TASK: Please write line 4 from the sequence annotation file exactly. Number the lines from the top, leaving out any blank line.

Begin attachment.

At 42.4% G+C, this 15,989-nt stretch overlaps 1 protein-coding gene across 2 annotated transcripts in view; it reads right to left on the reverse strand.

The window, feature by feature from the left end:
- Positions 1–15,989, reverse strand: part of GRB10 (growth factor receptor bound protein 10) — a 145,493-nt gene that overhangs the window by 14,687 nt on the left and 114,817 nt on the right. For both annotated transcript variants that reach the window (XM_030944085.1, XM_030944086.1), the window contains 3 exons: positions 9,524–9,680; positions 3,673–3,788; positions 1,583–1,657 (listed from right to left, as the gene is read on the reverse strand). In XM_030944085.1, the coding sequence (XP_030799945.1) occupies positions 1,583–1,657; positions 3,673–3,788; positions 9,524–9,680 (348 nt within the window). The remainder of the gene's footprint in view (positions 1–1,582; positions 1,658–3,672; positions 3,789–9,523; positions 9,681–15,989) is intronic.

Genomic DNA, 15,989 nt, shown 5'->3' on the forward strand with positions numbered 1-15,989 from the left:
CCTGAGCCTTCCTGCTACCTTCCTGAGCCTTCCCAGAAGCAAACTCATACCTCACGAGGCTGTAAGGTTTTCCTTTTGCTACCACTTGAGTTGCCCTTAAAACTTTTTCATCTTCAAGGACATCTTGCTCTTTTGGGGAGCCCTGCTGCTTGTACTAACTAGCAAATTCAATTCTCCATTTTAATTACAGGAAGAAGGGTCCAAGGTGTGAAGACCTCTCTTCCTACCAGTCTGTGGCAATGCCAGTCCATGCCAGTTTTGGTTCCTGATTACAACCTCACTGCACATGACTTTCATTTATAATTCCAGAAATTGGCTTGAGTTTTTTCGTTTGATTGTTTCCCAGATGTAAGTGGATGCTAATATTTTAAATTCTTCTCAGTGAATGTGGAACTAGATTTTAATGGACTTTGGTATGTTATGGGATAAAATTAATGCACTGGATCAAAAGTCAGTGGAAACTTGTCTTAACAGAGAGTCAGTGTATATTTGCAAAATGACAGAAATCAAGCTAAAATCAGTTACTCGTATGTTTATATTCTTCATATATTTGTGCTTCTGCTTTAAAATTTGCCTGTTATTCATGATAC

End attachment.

Genomic DNA, 15,989 nt, shown 5'->3' on the forward strand with positions numbered 1-15,989 from the left: